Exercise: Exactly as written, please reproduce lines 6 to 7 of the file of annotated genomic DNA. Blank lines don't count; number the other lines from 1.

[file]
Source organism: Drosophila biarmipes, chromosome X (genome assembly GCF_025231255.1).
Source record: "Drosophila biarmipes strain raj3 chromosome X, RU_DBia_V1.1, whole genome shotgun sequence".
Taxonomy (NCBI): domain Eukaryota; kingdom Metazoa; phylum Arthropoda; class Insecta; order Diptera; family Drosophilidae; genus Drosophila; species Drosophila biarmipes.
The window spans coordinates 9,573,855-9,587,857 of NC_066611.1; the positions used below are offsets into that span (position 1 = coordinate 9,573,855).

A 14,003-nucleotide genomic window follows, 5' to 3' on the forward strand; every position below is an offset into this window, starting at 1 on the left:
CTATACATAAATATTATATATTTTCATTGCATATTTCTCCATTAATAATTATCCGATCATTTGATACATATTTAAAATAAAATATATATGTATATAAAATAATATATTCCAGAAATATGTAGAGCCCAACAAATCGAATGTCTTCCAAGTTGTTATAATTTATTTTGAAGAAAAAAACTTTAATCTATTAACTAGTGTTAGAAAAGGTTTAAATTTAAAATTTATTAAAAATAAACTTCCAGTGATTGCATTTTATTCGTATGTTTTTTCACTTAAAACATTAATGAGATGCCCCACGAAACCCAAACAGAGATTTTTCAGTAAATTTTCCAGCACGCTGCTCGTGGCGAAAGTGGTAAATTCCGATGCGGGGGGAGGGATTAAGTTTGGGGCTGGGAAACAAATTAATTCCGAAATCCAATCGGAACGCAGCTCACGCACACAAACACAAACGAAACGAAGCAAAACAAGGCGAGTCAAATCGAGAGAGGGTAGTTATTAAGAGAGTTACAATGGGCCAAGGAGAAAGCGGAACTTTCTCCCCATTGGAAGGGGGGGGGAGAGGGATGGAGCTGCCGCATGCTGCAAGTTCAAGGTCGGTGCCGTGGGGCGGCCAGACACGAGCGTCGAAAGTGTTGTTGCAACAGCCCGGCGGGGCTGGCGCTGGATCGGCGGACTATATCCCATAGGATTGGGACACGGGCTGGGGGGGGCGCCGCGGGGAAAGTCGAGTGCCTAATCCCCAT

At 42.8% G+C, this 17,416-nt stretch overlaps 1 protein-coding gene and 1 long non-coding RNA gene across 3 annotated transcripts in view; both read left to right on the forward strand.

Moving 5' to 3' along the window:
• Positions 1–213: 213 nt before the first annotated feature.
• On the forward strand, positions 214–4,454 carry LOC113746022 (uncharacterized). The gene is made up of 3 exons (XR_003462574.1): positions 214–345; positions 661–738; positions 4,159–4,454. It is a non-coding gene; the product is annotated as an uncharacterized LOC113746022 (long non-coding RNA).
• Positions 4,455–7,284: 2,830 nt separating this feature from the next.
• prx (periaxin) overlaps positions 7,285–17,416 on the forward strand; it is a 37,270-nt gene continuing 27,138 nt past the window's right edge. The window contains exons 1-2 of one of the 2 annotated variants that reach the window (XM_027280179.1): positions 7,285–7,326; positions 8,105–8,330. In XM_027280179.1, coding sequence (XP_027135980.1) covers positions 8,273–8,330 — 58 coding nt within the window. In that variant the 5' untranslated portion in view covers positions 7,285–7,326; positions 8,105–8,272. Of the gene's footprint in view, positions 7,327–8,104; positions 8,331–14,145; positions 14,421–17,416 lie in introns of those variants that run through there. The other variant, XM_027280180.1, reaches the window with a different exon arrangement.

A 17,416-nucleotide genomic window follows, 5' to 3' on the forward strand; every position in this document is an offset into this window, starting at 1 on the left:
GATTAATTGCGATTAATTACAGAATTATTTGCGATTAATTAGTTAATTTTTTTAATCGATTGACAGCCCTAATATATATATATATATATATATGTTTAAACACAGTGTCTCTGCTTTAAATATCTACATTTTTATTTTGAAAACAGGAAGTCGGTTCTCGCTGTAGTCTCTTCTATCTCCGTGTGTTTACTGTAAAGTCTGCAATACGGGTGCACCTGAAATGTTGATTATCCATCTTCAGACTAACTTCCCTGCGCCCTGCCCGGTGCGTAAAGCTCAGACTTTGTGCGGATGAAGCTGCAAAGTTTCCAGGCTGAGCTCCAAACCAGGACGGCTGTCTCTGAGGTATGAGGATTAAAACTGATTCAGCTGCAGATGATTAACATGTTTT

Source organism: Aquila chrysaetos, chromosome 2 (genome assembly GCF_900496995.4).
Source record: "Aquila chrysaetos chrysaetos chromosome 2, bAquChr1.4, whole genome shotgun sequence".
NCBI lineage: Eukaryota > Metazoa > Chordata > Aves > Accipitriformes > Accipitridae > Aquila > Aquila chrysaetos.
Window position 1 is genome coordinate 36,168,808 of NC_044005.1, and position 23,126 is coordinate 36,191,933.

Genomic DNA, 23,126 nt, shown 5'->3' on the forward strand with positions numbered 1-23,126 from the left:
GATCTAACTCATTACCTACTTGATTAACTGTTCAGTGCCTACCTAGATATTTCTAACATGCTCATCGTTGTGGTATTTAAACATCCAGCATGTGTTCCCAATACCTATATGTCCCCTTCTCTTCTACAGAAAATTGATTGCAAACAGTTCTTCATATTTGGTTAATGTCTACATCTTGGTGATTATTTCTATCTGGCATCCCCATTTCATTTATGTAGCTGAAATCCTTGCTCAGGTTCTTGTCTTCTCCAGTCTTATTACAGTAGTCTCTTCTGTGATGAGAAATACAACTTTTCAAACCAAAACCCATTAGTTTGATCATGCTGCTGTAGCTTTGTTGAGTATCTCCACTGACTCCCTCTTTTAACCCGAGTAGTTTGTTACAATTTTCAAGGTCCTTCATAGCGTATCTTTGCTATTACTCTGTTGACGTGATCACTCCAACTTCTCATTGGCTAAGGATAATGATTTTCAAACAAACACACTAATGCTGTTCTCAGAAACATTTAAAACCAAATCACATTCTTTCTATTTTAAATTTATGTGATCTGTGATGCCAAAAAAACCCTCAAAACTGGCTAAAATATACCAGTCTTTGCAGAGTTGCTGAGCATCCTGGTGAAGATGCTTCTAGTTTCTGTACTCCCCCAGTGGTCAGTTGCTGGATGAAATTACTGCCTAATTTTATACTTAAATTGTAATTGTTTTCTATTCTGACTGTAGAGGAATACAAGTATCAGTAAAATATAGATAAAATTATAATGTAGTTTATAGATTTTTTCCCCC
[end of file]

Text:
CTATACATAAATATTATATATTTTCATTGCATATTTCTCCATTAATAATTATCCGATCATTTGATACATATTTAAAATAAAATATATATGTATATAAAATAATATATTCCAGAAATATGTAGAGCCCAACAAATCGAATGTCTTCCAAGTTGTTATAATTTATTTTGAAGAAAAAAACTTTAATCTATTAACTAGTGTTAGAAAAGGTTTAAATTTAAAATTTATTAAAAATAAACTTCCAGTGATTGCATTTTATTCGTATGTTTTTTCACTTAAAACATTAATGAGATGCCCCACGAAACCCAAACAGAGATTTTTCAGTAAATTTTCCAGCACGCTGCTCGTGGCGAAAGTGGTAAATTCCGATGCGGGGGGAGGGATTAAGTTTGGGGCTGGGAAACAAATTAATTCCGAAATCCAATCGGAACGCAGCTCACGCACACAAACACAAACGAAACGAAGCAAAACAAGGCGAGTCAAATCGAGAGAGGGTAGTTATTAAGAGAGTTACAATGGGCCAAGGAGAAAGCGGAACTTTCTCCCCATTGGAAGGGGGGGGGAGAGGGATGGAGCTGCCGCATGCTGCAAGTTCAAGGTCGGTGCCGTGGGGCGGCCAGACACGAGCGTCGAAAGTGTTGTTGCAACAGCCCGGCGGGGCTGGCGCTGGATCGGCGGACTATATCCCATAGGATTGGGACACGGGCTGGGGGGGGCGCCGCGGGGAAAGTCGAGTGCCTAATCCCCAT

At 42.8% G+C, this 17,416-nt stretch overlaps 1 protein-coding gene and 1 long non-coding RNA gene across 3 annotated transcripts in view; both read left to right on the forward strand.